How a plate of ribs helped inspire the only four-homer game of Willie Mays' career
The very best game of Willie Mays' career very nearly never happened.
On April 29, 1961, the Giants had just wrapped up a 7-3 win over the Braves in Milwaukee, and some members of the team decided to celebrate with a postgame dinner. The group settled on a barbecue joint, where Mays -- on the recommendation of roommate Willie McCovey, who swore that they were all the rage in the city at the time -- enjoyed a plate of ribs.
Famous or not, the meal didn't agree with the Say Hey Kid's stomach. Mays was up sick all night, and the next morning he let manager Alvin Dark know that he didn't think he could play that day. Dark agreed and filled out his initial lineup card accordingly, while Mays got ready for a much-needed day off ... until he got an unexpected visit from a teammate during batting practice.
Chances are you've never heard of Joey Amalfitano. A light-hitting utilityman with a truly killer unibrow, he slashed .244/.320/.321 across 10 Major League seasons, five of which came with the Giants. But on that afternoon, he played an instrumental role in creating a bit of baseball history: He used one of Mays' spare bats for batting practice -- one that Mays himself never used because it was too light -- and had so much success with it that he recommended Mays try it for himself.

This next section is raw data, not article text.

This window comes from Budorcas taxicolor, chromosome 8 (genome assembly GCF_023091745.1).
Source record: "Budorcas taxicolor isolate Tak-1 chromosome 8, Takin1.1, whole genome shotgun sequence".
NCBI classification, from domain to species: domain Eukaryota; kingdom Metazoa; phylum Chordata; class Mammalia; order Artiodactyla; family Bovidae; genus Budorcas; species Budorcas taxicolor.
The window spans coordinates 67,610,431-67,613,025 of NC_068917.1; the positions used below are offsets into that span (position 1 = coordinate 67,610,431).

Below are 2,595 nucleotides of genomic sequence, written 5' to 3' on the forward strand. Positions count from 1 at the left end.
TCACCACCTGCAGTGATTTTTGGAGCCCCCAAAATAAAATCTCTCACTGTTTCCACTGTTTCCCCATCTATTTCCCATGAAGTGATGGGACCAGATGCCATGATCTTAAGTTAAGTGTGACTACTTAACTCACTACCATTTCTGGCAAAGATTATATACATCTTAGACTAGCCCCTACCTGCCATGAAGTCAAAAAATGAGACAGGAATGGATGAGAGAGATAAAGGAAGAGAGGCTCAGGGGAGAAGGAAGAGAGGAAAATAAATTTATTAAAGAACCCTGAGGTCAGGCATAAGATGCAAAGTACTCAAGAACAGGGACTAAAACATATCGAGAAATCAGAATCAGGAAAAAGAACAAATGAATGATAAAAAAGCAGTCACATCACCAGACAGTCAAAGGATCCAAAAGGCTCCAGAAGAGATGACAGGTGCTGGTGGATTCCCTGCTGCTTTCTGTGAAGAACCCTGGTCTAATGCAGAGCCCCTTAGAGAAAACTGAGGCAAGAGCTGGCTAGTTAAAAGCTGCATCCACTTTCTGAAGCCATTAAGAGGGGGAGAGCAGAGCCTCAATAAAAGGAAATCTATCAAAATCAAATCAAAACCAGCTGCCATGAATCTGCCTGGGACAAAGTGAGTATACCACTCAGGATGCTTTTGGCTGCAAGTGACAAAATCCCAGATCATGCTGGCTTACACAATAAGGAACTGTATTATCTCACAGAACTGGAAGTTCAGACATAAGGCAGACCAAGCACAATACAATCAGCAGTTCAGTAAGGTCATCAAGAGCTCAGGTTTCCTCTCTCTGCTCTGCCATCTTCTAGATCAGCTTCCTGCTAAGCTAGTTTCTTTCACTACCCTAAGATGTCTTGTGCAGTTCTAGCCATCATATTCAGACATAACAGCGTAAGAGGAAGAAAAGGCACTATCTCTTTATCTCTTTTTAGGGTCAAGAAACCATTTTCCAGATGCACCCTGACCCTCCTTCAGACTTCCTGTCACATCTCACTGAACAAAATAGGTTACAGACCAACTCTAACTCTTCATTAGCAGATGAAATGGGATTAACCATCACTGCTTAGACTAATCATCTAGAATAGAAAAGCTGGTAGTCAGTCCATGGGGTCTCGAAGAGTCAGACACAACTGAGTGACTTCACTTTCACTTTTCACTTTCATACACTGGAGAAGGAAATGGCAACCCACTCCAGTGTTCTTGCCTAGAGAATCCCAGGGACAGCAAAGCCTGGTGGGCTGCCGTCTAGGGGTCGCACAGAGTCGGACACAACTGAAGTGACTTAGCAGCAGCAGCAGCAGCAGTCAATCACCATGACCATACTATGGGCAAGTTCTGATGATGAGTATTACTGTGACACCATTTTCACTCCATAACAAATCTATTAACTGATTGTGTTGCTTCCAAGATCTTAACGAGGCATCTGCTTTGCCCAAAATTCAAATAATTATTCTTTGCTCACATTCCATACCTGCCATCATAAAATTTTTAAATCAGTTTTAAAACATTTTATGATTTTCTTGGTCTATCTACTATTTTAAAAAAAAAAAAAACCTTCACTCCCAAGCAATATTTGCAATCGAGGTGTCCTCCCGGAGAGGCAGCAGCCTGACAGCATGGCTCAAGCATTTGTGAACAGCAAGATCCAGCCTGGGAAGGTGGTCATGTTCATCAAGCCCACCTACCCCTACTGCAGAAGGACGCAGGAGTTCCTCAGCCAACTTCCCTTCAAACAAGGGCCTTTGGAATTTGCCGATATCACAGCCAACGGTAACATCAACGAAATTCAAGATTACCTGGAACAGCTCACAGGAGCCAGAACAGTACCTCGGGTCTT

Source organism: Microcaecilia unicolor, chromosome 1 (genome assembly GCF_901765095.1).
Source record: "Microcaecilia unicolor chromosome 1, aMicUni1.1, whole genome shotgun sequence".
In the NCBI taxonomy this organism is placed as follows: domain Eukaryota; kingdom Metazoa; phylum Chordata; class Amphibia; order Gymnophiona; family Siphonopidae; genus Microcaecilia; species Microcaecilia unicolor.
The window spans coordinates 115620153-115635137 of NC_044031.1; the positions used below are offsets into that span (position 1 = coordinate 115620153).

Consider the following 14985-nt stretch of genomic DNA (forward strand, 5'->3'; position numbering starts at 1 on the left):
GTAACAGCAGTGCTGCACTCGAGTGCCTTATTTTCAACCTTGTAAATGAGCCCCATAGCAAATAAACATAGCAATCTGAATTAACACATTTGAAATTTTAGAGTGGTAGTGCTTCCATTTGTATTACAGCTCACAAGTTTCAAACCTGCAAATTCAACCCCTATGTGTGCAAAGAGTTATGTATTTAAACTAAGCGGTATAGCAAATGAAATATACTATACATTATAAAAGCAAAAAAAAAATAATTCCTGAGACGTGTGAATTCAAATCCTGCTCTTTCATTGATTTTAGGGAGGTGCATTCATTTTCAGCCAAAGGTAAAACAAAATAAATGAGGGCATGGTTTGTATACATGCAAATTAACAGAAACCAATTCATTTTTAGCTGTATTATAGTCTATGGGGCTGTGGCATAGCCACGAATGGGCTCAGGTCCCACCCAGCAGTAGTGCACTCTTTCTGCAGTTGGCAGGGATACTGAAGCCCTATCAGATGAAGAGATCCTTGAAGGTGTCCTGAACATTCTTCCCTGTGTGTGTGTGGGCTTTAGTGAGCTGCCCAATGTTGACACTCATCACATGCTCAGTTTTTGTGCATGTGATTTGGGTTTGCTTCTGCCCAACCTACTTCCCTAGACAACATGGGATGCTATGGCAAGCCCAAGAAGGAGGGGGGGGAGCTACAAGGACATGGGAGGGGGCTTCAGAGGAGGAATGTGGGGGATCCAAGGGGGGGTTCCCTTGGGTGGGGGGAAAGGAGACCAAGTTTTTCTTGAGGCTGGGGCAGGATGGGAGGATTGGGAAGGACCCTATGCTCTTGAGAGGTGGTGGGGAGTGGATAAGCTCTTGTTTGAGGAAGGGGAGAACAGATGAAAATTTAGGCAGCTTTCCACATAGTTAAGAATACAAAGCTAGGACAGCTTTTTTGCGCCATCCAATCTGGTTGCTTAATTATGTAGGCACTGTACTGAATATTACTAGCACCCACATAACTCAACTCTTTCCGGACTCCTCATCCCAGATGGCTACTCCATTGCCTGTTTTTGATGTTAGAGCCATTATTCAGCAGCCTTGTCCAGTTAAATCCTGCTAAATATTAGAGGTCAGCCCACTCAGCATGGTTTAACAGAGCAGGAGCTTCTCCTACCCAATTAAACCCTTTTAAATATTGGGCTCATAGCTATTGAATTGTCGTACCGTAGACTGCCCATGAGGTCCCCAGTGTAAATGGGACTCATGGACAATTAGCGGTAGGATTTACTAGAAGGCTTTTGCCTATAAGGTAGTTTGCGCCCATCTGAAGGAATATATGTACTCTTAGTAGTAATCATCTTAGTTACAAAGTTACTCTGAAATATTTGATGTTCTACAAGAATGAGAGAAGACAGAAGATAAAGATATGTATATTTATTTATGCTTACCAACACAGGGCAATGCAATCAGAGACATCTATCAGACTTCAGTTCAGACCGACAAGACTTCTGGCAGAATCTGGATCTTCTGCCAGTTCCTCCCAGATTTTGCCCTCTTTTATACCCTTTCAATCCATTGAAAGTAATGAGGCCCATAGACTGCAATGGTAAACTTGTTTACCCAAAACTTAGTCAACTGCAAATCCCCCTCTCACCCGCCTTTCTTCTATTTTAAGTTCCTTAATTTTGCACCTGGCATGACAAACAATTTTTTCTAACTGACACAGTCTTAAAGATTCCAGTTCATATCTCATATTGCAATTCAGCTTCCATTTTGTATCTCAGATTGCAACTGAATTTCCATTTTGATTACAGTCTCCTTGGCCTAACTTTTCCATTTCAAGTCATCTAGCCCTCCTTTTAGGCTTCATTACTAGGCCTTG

As you can hear in the video atop this post, Mays was convinced almost immediately: "I go up and try it, and every ball I hit went out of the ballpark." Now blessed with an apparently magic piece of lumber, he quickly walked over and added himself into Dark's lineup card -- and proceeded to go 4-for-5 with four homers and 8 RBIs:
He very nearly had a chance at five: Mays was on deck in the top of the ninth when Jim Davenport struck out to end the inning, drawing boos from the Milwaukee crowd.
Still, he became just the seventh player since 1900 to accomplish the feat, and it would be the only time he did it in his unparalleled career. It was the sort of performance that called for a celebratory dinner after the game -- and, because baseball players would literally rather risk food poisoning than mess with what's working, he got ribs again: